A few weeks ago I received a message on facebook from a Mom whose daughter is in Brian’s regular education classroom. She said that her daughter really liked the time she spent with him and wanted to know if she could come over to play sometime.
I know this is going to sound lame, but I almost cried.
Brian has never had someone actively seek out to have a play date with him. Yes, we’ve had friends over to play before and we meet friends out at the playground or the beach at times. But that’s different. That’s me making plans with their moms because I want to spend time with another adult. That’s Corbin having friends who are kind enough to also pay attention to Brian when they are over. That is not someone wanting to come over just to spend time with Brian.
I was counting down the days. It was written in huge letters on our calendar. I bought popsicles and new craft items. I cleaned Brian’s room and dug out toys I thought would interest the both of them. I told anyone and everyone that would listen that Brian had a play date.
And I was nervous. What if Brian refused to change out of his pajamas? What if we had some issues with the bathroom while she was over? What if the only thing he wanted to do was watch the same two minutes of Over The Hedge repeatedly? What if he didn’t even acknowledge she was over?
The morning of the big day we reminded Brian that his friend was coming over to play. He was so excited. He even changed out of his pajamas with no complaint. He kept skipping and jumping and laughing. We asked him why he was excited and with a little prompting wrote the sentence, “My friend is coming to play”, on his new communication device.
When they knocked on the door, he ran to the door and pulled it open himself and greeted the little girl and her Mom.
He pressed the button on his device to tell her, “My friend is coming to play.”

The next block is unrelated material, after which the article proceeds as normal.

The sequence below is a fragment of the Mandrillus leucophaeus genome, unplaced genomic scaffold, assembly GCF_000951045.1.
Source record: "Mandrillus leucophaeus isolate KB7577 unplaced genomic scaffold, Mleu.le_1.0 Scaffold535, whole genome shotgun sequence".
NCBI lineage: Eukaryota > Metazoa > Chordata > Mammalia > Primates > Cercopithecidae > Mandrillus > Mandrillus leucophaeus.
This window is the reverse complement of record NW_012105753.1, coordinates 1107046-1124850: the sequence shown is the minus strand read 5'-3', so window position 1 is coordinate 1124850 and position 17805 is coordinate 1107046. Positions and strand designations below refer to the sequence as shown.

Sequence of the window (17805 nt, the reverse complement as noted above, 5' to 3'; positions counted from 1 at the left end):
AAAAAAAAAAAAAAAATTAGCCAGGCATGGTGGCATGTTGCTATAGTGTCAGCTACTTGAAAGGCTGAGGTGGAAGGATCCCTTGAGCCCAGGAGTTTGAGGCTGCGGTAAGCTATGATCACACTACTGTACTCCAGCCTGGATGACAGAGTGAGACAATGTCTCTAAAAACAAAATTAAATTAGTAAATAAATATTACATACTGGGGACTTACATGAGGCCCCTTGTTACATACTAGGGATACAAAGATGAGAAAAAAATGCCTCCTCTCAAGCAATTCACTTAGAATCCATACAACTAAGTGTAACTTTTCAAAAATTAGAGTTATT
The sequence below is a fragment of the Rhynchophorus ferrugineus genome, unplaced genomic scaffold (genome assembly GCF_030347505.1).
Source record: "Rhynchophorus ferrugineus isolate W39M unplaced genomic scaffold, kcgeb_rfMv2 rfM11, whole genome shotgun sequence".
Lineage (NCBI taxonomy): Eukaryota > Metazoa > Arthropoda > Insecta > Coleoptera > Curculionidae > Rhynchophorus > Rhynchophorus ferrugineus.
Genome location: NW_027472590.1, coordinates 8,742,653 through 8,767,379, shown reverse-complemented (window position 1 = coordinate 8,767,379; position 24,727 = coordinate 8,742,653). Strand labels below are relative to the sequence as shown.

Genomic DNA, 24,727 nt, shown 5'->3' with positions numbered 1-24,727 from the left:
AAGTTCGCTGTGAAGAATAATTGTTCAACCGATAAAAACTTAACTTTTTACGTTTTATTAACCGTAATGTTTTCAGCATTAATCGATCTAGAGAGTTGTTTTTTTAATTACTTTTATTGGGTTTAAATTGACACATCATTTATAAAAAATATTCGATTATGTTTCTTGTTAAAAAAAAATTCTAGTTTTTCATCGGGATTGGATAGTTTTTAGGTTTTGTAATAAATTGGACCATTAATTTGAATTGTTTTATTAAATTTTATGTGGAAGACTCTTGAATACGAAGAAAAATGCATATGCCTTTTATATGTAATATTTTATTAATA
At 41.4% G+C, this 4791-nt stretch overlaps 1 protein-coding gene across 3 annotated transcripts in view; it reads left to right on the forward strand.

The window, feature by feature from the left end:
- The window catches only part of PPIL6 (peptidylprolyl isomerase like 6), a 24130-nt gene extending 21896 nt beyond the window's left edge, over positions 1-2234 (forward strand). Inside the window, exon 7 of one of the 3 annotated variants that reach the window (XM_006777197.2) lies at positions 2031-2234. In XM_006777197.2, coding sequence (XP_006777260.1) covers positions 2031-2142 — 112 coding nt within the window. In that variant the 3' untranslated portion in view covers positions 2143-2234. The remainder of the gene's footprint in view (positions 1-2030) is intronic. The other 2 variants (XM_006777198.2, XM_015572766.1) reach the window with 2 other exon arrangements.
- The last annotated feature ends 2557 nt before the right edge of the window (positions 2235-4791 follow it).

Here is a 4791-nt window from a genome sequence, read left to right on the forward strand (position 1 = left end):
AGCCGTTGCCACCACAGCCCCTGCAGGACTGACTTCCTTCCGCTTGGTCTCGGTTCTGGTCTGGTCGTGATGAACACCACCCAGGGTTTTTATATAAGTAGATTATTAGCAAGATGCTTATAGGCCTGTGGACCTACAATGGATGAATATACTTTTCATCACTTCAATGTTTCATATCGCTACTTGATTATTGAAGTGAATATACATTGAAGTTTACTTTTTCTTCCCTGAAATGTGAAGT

I still wondered how long it would last. I had told her Mom that just an hour would be good so we didn’t push our luck.
However, he never faltered. He wanted to be around his friend and engage with her. They made a craft together, sat on the porch to eat popsicles, played with his Playmobil zoo, read books, and had a ball pit war. He used his device to let her know what he wanted to do. And no matter how amazing he was, she matched it by being the most kind and patient nine-year-old I may have ever met.
The next day at school, in the middle of the day, completely unprompted he looked at his teacher and asked for the friend by name. His teacher took him down the hall to his regular education classroom where he used his device to greet her. She was excited and honored that he wanted to come say hi, and he was happy to have someone to go say hi to.
A question on those evaluations I have to fill out at least once every three years is, “Does your child have friends outside of family?”. That question always makes me tear up as I answer, “No”. Kids love Brian, they’ve always been kind to him, but no one has ever called for a play date or pushed for anything more than the interaction they receive at school.
I’m not sure this little girl or her parents know what this play date meant for us. Inclusion is like this magical world us special-needs parents strive for and dream about. We push for it in school, we push for it in sports, we push for it at public outings…but it doesn’t work unless those “typical” families and people push from the other direction and meet us in the middle.
She made Brian feel included. She made our family feel included. He now has a friend he can ask for at school. He is just a third grader with a friend.